How should employers manage a heatwave?

,

Add a comment

Temperatures soared to beyond 35°C in some areas this week, so employers should be aware of their responsibilities during extreme heat

Is there a maximum temperature for the workplace?

There is in fact no fixed legal maximum (or indeed minimum) temperature requirement for the workplace when work is carried out indoors. However, the Health and Safety Executive (HSE) stipulates that temperatures within a workplace should be 'reasonable', which will in turn depend on the work environment and the type of work being carried out. During heatwaves employers must consider whether any additional measures should be taken to keep employees comfortable. This could include easy access to drinking water, relaxing the dress code, or allowing remote/flexible working so that employees are able to travel outside of rush hour. In offices that do not have built-in air conditioning, employers may wish to hire air con units or fans.

For businesses whose employees are required to work outdoors, where possible consider rescheduling work to cooler times of the day. If this is not possible provide adequate shade and allow longer and additional breaks to help avoid dehydration and heat exhaustion.

Are there any additional requirements with regard to vulnerable workers?

Hot weather poses significant health risks such as dehydration, heat exhaustion and overheating. During heatwaves certain groups are more at risk. These include very young and elderly people, individuals with pre-existing medical conditions, those on medication, and pregnant women. During heatwaves employers need to ensure extra consideration is given to these people and that suitable risk assessments and protective measures are implemented.

Should employees be allowed to wear different attire during the hot weather?

For businesses that have strict dress codes it is worth considering relaxing them during periods of hot weather, or if this is not possible allowing employees to arrive and leave in casual wear. This will affect employees’ comfort levels, particularly in a workplace that would ordinarily require staff to wear formal clothing or a uniform.

Employers are not under a legal obligation to relax dress codes during these periods but most are likely to consider it a reasonable and simple step to take during extreme heat.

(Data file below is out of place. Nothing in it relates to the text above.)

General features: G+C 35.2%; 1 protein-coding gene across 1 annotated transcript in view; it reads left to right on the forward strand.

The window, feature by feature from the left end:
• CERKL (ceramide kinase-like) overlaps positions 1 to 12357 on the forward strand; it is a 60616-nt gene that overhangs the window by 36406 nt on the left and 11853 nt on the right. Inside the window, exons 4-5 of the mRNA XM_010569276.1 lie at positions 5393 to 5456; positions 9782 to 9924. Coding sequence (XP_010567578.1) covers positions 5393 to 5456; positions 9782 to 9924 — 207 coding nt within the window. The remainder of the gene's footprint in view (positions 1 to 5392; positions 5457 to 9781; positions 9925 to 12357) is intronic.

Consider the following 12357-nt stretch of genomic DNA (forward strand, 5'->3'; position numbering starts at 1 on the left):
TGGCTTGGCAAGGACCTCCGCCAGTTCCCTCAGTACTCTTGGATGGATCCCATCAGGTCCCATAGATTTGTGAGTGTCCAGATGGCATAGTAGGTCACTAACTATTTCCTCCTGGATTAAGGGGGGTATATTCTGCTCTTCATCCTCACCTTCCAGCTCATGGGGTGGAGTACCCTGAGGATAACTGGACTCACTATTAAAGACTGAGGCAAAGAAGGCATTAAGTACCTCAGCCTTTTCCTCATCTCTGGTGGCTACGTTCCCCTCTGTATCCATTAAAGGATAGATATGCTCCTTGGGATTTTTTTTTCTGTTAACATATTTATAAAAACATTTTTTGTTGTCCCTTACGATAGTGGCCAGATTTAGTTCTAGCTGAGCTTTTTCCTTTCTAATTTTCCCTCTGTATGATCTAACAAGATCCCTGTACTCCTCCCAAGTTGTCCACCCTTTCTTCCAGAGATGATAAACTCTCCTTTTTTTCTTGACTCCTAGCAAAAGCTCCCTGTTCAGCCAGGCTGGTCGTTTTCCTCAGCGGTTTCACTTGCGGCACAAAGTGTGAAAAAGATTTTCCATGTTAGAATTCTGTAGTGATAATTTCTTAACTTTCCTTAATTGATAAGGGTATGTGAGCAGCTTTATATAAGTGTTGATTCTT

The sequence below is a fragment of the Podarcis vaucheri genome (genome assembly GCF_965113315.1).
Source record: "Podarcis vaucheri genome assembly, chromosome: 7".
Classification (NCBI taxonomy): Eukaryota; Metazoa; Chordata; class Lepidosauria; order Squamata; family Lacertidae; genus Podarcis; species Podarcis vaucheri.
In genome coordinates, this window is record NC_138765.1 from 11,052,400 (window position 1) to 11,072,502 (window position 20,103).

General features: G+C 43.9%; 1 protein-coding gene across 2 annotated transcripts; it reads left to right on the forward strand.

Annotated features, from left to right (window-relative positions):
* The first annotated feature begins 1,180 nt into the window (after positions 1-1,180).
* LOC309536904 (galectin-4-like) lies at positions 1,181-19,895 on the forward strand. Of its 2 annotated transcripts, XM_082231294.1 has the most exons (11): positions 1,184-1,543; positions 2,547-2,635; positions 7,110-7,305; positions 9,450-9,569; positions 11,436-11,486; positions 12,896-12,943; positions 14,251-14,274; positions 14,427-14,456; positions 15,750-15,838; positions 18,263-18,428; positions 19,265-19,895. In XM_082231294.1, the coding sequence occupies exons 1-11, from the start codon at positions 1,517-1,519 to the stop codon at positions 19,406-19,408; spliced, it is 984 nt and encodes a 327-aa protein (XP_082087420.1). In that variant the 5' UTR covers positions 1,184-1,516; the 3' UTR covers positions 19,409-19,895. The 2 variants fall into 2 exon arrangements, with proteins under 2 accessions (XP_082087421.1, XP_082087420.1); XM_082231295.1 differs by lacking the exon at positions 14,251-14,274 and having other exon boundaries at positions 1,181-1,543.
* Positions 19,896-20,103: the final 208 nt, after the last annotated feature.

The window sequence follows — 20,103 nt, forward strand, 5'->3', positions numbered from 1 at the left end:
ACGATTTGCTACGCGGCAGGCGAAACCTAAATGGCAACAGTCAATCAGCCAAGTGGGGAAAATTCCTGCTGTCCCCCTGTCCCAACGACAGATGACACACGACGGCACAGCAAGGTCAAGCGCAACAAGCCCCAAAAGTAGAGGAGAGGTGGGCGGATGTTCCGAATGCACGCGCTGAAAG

What steps can employers take if employees are encountering issues with their commute?

Travel to and from work can be subject to delays or cancellations during a heatwave. Rail services can be severely affected when the lines buckle and expand in the heat, causing widespread disruption.

Employers should have due regard to the additional obstacles employees face during hot weather and may wish to consider permitting employees to work more flexibly, such as allowing affected individuals to work from home or to take last-minute annual leave. It can be useful to send out travel links and alerts and remind employees of any adverse weather policies as well as relaxing start and finish times to accommodate issues on the roads and railways.

Can employees request to work reduced or amended hours?

Employers are not obliged to amend the working hours of employees during a heatwave, provided other measures have been put in place to ensure staff are working in a comfortable environment.

However, employers could consider implementing half-day Fridays, greater flexibility on start and leave times, or compressed working weeks during the Summer months. But while implementing such policies could increase productivity and improve employee morale, having adequate staffing levels to meet business requirements may prove an obstacle for certain businesses, rendering such policies unworkable.

Conclusion

Ultimately employers are responsible for protecting employees’ health and safety, which includes taking steps to ensure working temperatures are reasonably comfortable. It will of course depend on the type of business and work carried out as to the different measures or practices that may be adopted. But carrying out a broadly flexible approach during a heatwave will no doubt be in the best interests of both employer and employee – hopefully boosting productivity and morale in the process.

Charlotte Cooke-Vaughan is an HR consultant at Cripps Pemberton Greenish

Comments
Change the CAPTCHA codeSpeak the CAPTCHA code
 

All comments are moderated and may take a while to appear.